The Empire Strikes Back is credited with paving the pay for the future of CGI. VFX supervisor John Dykstra pioneered a computer-manipulated motion camera system, fittingly called the "Dykstraflex". The Dykstraflex created the illusion of motion by filming a spaceship model against a blue screen while the camera circled around it.
James Cameron had been drafting Avatar since the 1990s, but the director had to wait for technological advancements that could bring his vision to life. The cast acted out their scenes wearing full-body motion-capture suits on a performance capture stage six times larger than anything Hollywood had ever seen. A whopping 900 people were employed by Weta Digital to work on the movie.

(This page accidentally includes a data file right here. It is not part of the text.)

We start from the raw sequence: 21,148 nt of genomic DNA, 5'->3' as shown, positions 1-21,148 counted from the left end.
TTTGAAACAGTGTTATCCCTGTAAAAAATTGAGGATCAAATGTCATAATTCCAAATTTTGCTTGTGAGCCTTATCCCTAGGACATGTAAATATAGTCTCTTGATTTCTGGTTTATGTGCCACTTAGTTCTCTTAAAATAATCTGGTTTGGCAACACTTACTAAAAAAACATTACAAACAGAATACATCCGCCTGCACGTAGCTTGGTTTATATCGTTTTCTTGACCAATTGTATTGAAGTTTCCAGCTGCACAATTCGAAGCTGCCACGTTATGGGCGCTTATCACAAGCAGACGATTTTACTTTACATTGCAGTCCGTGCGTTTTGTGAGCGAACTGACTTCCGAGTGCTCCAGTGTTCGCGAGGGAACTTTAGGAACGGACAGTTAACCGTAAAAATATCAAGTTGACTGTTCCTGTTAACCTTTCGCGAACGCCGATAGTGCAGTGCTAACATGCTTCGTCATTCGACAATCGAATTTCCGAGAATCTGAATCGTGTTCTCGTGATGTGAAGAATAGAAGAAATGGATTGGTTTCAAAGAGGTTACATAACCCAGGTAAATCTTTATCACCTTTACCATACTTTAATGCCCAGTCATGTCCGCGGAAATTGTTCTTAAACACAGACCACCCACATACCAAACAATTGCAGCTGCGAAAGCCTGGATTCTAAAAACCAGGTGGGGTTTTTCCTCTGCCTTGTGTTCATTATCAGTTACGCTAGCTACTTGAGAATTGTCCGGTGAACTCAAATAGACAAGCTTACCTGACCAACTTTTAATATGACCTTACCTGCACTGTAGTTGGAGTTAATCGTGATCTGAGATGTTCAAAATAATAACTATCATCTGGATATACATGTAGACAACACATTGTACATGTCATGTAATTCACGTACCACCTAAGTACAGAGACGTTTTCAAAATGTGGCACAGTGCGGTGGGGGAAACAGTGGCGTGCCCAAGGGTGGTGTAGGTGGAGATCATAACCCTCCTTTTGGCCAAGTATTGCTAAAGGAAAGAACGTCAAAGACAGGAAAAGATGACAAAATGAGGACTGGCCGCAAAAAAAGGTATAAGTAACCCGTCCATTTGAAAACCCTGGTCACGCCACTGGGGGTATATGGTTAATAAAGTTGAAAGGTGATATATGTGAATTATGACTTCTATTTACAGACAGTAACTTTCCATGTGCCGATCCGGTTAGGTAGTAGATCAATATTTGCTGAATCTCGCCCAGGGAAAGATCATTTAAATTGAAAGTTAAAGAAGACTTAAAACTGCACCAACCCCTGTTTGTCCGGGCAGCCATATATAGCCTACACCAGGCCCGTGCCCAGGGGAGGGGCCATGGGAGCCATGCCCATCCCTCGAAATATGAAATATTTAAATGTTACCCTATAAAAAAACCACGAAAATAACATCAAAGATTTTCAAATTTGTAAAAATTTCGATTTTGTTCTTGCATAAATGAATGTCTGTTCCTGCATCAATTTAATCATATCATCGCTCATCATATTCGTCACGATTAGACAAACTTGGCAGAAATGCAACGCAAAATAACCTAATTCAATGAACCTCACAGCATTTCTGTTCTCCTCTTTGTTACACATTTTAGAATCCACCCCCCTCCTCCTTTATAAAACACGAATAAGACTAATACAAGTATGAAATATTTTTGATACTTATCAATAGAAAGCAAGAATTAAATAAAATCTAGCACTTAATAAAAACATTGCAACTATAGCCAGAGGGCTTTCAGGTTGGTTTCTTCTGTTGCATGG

Microsoft was forced to build a brand new system specifically for the purpose of storing massive amounts of data for Avatar. Each minute of final footage for the nearly three-hour-long film occupied 17.28 gigabytes of storage. It took several hours to render each individual frame of the film.
Steven Spielberg's Jurassic Park is actually known for its lack of CGI. The team behind one of history's most iconic films pulled it off by mixing digital imagery with real-life animatronics. You might be surprised to learn that only 15 or so minutes of the dinosaur scenes were computer-generated. The rest used SFX master Stan Winston's physical dinosaur models.